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Kam Lake development in early stages, despite ‘pent up demand’

Despite “pent up demand”, plans for a housing development extension to Kam Lake are still in their early stages.

According to Sheila Bassi-Kellet, administrator with the City of Yellowknife, planning and engineering is underway for a Kam Lake expansion. 

“I’m hearing a lot of pent up demand for this type of land,” Councillor Niels Konge said during budget deliberations on November 30. “I mean, we’re seeing the effects of having a year with very little development.”

But Bassi-Kellett flagged concerns — which had been previously raised — about overworking staff and “the magnitude” of a project like a housing development, while the city already has several projects on the go.

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The city isn’t working on any other housing projects currently being worked on though.

Yellowknife councillor Niels Konge. Photo supplied by City of Yellowknife.

According to the Canada Mortgage and Housing Corporation’s Northern Housing Report, a decrease in first-time homebuyers, high costs of construction and land availability issues resulted in a decline in housing starts.

There’s a lack of land available to build housing in Yellowknife, according to Adrian Bell, president of the NWT Realtor’s Association. But with the GNWT losing jobs because of COVID-19, it doesn’t make sense to build more housing, he says.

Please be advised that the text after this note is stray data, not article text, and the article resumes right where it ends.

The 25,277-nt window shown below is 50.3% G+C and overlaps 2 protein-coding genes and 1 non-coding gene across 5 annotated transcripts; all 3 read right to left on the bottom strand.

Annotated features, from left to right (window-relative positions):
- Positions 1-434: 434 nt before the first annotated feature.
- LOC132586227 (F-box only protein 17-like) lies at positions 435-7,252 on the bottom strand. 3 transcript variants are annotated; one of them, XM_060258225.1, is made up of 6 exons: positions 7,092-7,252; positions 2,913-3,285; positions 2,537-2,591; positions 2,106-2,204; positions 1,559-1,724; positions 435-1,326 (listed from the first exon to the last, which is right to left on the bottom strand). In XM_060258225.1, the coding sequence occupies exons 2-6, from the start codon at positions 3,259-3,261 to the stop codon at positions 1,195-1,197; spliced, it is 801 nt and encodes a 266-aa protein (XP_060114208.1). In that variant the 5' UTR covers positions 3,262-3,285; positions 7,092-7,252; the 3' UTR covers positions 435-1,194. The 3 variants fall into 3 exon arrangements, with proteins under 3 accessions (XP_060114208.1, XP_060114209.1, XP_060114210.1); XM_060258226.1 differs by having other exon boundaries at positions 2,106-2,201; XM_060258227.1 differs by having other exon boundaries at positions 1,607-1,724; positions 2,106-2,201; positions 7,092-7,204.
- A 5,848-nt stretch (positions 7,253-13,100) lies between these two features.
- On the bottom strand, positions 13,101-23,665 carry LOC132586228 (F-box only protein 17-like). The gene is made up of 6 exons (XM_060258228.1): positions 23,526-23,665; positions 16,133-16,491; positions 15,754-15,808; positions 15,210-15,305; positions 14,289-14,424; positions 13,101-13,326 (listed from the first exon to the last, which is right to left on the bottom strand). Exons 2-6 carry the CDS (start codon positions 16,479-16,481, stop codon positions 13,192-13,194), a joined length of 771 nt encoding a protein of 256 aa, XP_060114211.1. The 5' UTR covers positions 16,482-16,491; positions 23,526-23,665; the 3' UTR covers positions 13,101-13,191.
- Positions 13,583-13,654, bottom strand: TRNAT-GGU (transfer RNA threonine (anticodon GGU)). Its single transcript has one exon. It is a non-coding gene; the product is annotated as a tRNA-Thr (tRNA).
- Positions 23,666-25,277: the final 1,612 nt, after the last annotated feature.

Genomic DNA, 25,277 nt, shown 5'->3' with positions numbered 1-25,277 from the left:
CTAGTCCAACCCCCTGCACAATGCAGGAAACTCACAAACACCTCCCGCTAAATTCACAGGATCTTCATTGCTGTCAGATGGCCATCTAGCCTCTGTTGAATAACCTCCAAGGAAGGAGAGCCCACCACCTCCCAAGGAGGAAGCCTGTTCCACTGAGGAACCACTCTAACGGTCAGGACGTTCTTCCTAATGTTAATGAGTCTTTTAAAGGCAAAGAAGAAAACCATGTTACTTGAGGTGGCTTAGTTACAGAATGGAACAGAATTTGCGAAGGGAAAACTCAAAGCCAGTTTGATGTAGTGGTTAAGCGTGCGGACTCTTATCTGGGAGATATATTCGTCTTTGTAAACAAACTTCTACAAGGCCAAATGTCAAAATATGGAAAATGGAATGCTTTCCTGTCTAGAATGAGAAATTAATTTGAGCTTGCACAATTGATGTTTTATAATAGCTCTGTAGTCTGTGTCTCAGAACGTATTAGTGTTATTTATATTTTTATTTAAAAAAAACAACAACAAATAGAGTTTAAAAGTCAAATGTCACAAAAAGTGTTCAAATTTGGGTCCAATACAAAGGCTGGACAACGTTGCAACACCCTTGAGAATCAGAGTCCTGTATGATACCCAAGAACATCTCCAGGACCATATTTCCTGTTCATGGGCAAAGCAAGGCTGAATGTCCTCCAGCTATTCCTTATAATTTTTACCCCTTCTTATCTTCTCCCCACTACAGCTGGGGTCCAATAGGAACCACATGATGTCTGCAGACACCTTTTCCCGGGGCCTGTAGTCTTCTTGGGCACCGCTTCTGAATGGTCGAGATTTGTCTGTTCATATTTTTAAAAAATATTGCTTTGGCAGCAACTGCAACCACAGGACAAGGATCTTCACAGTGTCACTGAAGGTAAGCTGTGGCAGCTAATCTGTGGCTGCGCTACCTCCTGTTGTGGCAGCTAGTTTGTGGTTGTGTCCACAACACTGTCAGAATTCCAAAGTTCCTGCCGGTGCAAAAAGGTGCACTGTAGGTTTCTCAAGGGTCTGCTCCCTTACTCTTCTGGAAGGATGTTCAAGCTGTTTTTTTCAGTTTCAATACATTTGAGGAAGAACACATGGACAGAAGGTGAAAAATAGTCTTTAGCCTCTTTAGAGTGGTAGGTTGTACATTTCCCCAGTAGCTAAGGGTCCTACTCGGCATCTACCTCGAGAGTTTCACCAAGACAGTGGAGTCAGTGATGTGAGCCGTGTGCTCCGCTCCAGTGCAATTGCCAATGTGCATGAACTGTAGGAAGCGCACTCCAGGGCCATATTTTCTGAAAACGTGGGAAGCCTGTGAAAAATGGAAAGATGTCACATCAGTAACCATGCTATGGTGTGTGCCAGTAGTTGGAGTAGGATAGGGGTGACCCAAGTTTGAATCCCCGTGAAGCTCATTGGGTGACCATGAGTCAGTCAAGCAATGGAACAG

“All they would be doing in that case, is negatively impacting the existing housing stock market and prices so the resale market would be negatively impacted, if they bring a subdivision without actual population growth on the horizon,” said Bell.

Konge has previously said “COVID blinders” are distracting the city from pushing for development, resulting in little growth in the residential tax base and the need for a tax increase.

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“We do a disservice to residents if we don’t consider there are other challenges leading to the need for a tax increase,” said Konge. “If we cut, cut, cut this year when we’ve the ‘COVID blinders’ on, we just make things worse.”

Hay River has outlined plans for several housing developments, but it is projecting its population will soon grow by several thousand people.

“The housing market is driven by turnover, it’s driven by the transients in our population, people coming and going every year,” said Bell. “We have a pretty high turnover rate.” 

The impacts of the pandemic means Yellowknife may not be able to say the same, according to Bell.

“I think people have still been moving,” he added. “It’s just that those people who might otherwise have moved south, as a certain number of residents do every year, have chosen not to.”

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